11. The theory of evolution, which explains how living things change over time through natural selection, was first publicized by Charles Darwin in 1859. Many scientists now point to this natural phenomenon as the reason behind Earth’s great biodiversity.i
    12. Worldwide, there are currently just over 6.7 billion people living in the world. The population of males is slightly higher than females (3.41 billion compared to 3.37 billion).i
    13. According to the Central Intelligence Agency, average life expectancy for a person in the U.S. is 78.11 years.e
doctor senior patient
Average life expectancy in the U.S. increased by 30 years during the twentieth century, primarily due to advances in public health care
  1. During the twentieth century alone, the average life expectancy in the United States increased by more than 30 years. Officials attribute most of this increase to advances in public health care and information.i
  2. According to a 2008 report, the average life expectancy in the world as a whole is 66.26 years.f
  3. The average life expectancy ranges throughout the world from a high of 84.36 years in Macau to just 31.88 years in the African nation of Swaziland. Experts attribute the low life expectancy in many African countries to high rates of HIV/AIDS infection.c, d
  4. The oldest documented person on record is Jeanne Calment, a Frenchwoman who lived for 122 years and 164 days. The oldest person still alive today is 114-year-old Gertrude Baines of the U.S.b
  5. The greatest verified age for any living organism is from a Great Basin Bristlecone Pine tree in Nevada called Prometheus that was measured by a ring count to be about 4,900 years old when it was cut down in 1964.h
  6. Scientists have yet to discover a sign of extraterrestrial life, but the discovery of planets outside of our solar system with habitable climates is a promising indication of life outside Earth.a


a Babcock, Loren E. 2008. Earth History. Hoboken, NJ: John Wiley & Sons, Inc.

b Bermudez, Esmeralda. “Gertrude Baines May Be 114, but She’s Not Counting.” Los Angeles Times. January 11, 2009: A37.

c Central Intelligence Agency. “The World Factbook – Macau.” Accessed: March 24, 2009.

d Central Intelligence Agency. “The World Factbook – Swaziland.”  Accessed: March 24, 2009.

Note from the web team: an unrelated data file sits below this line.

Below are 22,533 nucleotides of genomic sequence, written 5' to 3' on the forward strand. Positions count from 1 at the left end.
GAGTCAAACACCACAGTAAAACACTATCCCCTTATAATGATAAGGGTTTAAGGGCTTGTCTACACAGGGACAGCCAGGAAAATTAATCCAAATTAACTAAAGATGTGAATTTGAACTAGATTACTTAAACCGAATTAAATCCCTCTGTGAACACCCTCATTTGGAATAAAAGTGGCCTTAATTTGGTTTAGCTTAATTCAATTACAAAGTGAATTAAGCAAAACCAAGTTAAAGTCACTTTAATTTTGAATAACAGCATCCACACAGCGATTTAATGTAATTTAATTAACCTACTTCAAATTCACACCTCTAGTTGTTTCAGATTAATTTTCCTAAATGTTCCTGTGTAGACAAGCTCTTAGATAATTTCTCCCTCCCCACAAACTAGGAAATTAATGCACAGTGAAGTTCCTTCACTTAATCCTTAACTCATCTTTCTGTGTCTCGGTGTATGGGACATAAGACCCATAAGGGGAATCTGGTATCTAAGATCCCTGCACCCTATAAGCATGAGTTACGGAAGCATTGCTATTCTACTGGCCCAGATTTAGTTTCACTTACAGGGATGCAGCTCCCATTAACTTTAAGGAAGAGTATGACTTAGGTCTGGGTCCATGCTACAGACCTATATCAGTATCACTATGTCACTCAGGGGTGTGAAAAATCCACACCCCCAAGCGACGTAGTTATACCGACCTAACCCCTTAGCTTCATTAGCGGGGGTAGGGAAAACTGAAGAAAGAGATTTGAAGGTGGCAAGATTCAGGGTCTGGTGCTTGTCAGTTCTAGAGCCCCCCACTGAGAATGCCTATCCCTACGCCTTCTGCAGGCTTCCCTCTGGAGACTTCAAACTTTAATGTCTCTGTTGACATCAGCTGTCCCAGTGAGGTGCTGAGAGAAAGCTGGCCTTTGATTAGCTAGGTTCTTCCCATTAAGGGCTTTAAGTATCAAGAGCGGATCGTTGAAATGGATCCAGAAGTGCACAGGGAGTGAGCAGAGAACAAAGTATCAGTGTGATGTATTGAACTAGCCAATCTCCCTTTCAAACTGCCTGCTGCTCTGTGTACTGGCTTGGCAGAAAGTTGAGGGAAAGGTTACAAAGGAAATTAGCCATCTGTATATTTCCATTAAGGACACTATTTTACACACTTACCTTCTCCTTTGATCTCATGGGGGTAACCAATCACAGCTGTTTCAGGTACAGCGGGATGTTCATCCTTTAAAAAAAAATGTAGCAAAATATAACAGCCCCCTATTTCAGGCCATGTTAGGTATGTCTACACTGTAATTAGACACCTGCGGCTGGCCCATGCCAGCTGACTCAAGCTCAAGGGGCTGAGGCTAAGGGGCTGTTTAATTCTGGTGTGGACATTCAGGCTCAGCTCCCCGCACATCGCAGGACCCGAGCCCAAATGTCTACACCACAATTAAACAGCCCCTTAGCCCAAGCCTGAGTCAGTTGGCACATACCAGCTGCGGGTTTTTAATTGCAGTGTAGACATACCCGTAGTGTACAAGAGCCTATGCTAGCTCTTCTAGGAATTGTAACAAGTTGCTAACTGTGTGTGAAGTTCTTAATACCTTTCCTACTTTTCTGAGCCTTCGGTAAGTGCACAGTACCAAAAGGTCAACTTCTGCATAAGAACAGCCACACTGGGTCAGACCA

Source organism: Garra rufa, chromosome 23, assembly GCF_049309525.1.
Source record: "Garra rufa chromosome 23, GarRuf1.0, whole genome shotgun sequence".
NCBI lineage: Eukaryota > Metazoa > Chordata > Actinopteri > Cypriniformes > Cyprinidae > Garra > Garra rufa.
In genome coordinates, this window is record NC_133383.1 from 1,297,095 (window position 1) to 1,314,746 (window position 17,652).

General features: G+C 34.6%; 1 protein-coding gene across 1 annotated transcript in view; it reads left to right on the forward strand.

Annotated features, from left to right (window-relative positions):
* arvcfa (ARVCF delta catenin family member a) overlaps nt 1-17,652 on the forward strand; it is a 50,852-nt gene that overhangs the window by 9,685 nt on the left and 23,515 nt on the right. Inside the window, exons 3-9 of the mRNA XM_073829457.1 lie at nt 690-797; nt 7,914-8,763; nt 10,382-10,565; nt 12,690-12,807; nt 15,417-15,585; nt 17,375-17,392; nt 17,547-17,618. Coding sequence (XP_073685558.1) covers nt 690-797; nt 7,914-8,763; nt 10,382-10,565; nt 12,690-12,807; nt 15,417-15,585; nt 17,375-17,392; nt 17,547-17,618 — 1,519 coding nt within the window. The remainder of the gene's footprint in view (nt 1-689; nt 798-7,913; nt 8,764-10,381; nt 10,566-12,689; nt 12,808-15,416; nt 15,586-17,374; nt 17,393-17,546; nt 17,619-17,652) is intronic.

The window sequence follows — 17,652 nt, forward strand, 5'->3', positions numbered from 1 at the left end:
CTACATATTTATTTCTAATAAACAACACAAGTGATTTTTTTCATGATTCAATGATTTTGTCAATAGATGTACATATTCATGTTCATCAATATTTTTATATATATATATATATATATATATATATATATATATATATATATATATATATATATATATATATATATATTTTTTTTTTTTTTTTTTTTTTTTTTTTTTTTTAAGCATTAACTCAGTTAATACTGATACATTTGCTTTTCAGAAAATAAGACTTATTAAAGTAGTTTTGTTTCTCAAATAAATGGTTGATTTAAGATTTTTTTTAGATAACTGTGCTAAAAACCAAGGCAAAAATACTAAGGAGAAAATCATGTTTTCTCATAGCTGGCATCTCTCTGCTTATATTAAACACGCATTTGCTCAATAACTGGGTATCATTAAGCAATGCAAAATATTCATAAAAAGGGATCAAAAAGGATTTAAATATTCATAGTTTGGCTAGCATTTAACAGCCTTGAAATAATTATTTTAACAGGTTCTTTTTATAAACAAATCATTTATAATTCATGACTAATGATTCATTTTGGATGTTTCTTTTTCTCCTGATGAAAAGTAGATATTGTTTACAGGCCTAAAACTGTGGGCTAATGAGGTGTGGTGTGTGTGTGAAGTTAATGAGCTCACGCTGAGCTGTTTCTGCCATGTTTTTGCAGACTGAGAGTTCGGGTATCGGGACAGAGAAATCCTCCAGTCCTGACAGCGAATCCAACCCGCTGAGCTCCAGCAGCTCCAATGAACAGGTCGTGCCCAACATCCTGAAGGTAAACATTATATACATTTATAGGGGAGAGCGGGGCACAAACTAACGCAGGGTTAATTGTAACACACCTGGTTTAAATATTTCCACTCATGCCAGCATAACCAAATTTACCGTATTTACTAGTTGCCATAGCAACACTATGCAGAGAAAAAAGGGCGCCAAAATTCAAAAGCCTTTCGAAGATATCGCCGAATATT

e Central Intelligence Agency. “The World Factbook – United States.” Accessed: March 24, 2009.

f Central Intelligence Agency. “The World Factbook – World.” Accessed: March 24, 2009.

g Lahav, Noam. 1999. Biogenesis: Theories of Life’s Origin. New York, NY: Oxford University Press.

h National Park Service. “Bristlecone Pines.” Accessed: March 26, 2009.

i Raven, Peter H., George B. Johnson, Kenneth A. Mason, Jonathan Losos, and Susan Singer. 2008. Biology. Boston, MA: McGraw-Hill Higher Education.


India Will be World’s Third Largest Economy by 2030

India will world’s third largest economy by 2030 but its energy demand will slow down to 4.5 per cent, global energy giant BP plc said.

“By 2030 China and India will be the world’s largest and third largest economies and energy consumers, jointly accounting for about 35 per cent of global population, GDP and energy demand,” BP’s chief economist Christof Ruhl said releasing BP’s Energy Outlook 2030.

There would be “no surge in energy demand as India industrialises. Demand growth slows to 4.5 per cent per annum (vs. 5.5 per cent p.a. in 1999-2010) as improvements in energy efficiency partly offset the energy needs of industrialisation and infrastructure expansion.”

India’s dependence on imports to meet its gas needs will jump to 47 per cent by 2030 while the same for oil will grow to 91 per cent. The nation will be 40 per cent dependent on imports to meet its coal needs.

He said India remains on a lower path of energy intensity; by 2030 it consumes only about half the energy that China consumes today, at a similar income per capita level as in China today.

Over the next 20 years China and India combined account for all the net increase in global coal demand, 94 per cent of net oil demand growth, 30 per cent of gas, and 48 per cent of the net growth in non-fossil fuels.

Coal remains the main commercial fuel, but its share falls from 70 per cent to 55 per cent in China as a result of maturing industrial structure, and from 53 per cent to 50 per cent in India due to domestic resource constraints.

Oil’s share is flat at 18 per cent in China and falls to 26 per cent in India, constrained by prices and growing import dependency. Gas gains market share along with nuclear and renewables in both countries, BP said.

In India, the share of industry continues to grow, as infrastructure development catches up and manufacturing expands to absorb a growing labour force, but it never reaches the Chinese level. “India therefore remains significantly less energy intensive, with a relatively high share of the service sector in GDP.”
Source: PTI